Plus ça change…Latin America and the Madre Patria

Maybe a French expression is not the best suited for a comparison between Latin America and the Iberian peninsula. But ‘plus ça change, plus la même chose’ might best sum up the rocky and haughty relationship between former colonial powers Spain and Portugal and their new world brethren.

Once, royal ships plied the waters for trade treasures while their compatriots on land enslaved locals to dig deep in the mountains for natural resources. They even moved entire royal families to the Americas in times of crisis. Now, the ships and miners aren’t royal anymore but flagship companies from the Old World have spent the last several decades looking for new markets for products in their former colonies and, of course, still digging deep in the mountains for natural resources.

The Iberian and Latin American economies have always shared important complementarities sustaining export markets and prosperity, Latin mining for European finished goods, Latin unskilled labor and Iberian capital, the list goes on. As much as it looks like tables are turning in favor of Latin America, the current situation reveals that the situation hasn’t actually changed all that much. Now instead of goods and minerals crossing the seas, it’s people.

In the middle of the 20th century, political dissidents running from Franco and Salazar found refuge from Buenos Aires to Mexico City, and São Paulo to Salvador. The diaspora of both nations formed an important part of both region’s 20th century political history.

And then the tides turned again, and not long after both European countries returned to democracy did their Latin American cousins need refuge as well. Coups and brutal military regimes in Argentina, Chile and Brazil sent hundreds of thousands fleeing for their lives to settle in Madrid, Barcelona and Lisbon. Some of the most prolific Latin American (and Peninsular) writers, philosophers, and political minds thrived in exile, and many raised families and lived out their lives in their adoptive homes.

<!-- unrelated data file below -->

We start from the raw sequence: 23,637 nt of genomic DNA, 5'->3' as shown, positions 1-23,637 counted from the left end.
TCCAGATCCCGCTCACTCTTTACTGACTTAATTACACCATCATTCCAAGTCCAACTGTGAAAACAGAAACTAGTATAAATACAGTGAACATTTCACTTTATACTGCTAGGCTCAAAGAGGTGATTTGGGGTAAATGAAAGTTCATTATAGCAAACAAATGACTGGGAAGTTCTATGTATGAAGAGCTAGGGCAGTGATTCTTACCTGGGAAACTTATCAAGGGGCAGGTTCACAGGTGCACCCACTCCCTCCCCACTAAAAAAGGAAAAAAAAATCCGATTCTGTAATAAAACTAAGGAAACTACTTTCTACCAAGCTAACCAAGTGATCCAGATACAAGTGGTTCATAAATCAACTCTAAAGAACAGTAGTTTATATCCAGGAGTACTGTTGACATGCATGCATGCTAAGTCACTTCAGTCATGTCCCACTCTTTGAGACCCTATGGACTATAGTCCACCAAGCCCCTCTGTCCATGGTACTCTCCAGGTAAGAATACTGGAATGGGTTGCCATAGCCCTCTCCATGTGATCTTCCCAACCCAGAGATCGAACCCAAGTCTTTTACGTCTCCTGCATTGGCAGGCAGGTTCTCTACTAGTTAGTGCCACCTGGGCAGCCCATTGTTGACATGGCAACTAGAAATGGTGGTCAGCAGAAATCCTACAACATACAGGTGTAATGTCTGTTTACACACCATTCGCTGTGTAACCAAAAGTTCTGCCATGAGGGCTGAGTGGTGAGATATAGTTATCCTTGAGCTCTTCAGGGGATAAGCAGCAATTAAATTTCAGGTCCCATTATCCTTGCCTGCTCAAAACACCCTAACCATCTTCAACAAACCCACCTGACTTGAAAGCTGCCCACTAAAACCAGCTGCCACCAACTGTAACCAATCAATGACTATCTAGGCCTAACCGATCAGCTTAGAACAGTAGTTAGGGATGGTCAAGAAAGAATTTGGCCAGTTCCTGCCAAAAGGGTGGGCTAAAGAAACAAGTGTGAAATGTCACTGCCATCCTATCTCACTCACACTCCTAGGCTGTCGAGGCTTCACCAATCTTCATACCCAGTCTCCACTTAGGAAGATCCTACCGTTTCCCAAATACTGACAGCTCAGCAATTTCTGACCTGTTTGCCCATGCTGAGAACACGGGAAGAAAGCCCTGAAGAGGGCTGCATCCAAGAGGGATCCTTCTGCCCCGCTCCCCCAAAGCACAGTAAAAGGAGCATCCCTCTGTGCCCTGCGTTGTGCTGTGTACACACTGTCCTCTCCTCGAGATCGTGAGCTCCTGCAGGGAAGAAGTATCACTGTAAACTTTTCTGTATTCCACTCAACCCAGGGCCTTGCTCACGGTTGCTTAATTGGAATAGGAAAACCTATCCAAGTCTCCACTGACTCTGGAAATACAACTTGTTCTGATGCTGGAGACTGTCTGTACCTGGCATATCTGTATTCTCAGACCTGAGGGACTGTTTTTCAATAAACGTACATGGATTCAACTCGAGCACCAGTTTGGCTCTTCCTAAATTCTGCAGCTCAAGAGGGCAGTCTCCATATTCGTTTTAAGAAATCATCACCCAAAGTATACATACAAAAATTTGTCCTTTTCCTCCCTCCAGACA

But those were different times, times when major Latin American countries were relatively richer in comparison to post-war Spain and Portugal and times when the European Community didn’t offer Spaniards and Portuguese a one-way ticket to labor security elsewhere.

Now as both of the European economies languish in their longest economic crisis in decades, former rivalries and tensions are rearing their heads once again.

At the risk of painting with a broad brush, most modern Spaniards either don’t think much about their Latin American cousins, or don’t think much of them. They have a number of different words for them, ranging from the offensive to the mildly derogatory. A steady wave of Latin American migration to the country over the past decade has helped calm some stereotypes but has also stoked others. The Portuguese are somewhat of a different story. A much smaller and more outward-looking nation than Spain, mixed in with a more turbulent and recent colonial history in Africa, the country has shown itself more open to integrating a wide range of immigrants than Spain.

But now that Spaniards and Portuguese are returning to the New World, attitudes are begin to change. Some countries, including Brazil, Colombia and Mexico, have begun to ask tough questions of arriving Spaniards, worrying that they’ll turn their tourist visa into a job search and eventually off-the-books work. Anecdotally, it seems that Spaniards are getting a bit more humble about their necessary foray into Latin work markets, but governments from Bogotá to Lima are keen to rub salt in the wounds as retaliation for perceived slights to their own citizens in the past.

There are problems with this attitude, however. In countries like Brazil and Colombia, which suffer important skills gaps and professional shortages despite record-low unemployment and the highest levels of prosperity in recent memory, these job-hungry Europeans bring the skills their own local workforce lacks. The bombastic, cavalier, and typically-nationalistic response belies a darker truth: that the recent prosperity of many Latin American countries has created jobs that most of their citizens are unable to fill.

For Spain and Portugal (and to some extent, Argentina) the opposite is sadly true, that their economies have invested heavily in educating and developing their youth but unfortunately haven’t moved their domestic industry up the value chain in the process.

Finding a better way to capitalize on these differences is a start, much in the way the Brazil is trying to lure doctors from Southern Europe and Ecuador is importing teachers from Spain. But there is a lot of necessary cultural change that needs to happen before both Europeans and Latin Americans alike begin to respect what makes their long-lasting relationship unique and what can make it more constructive.

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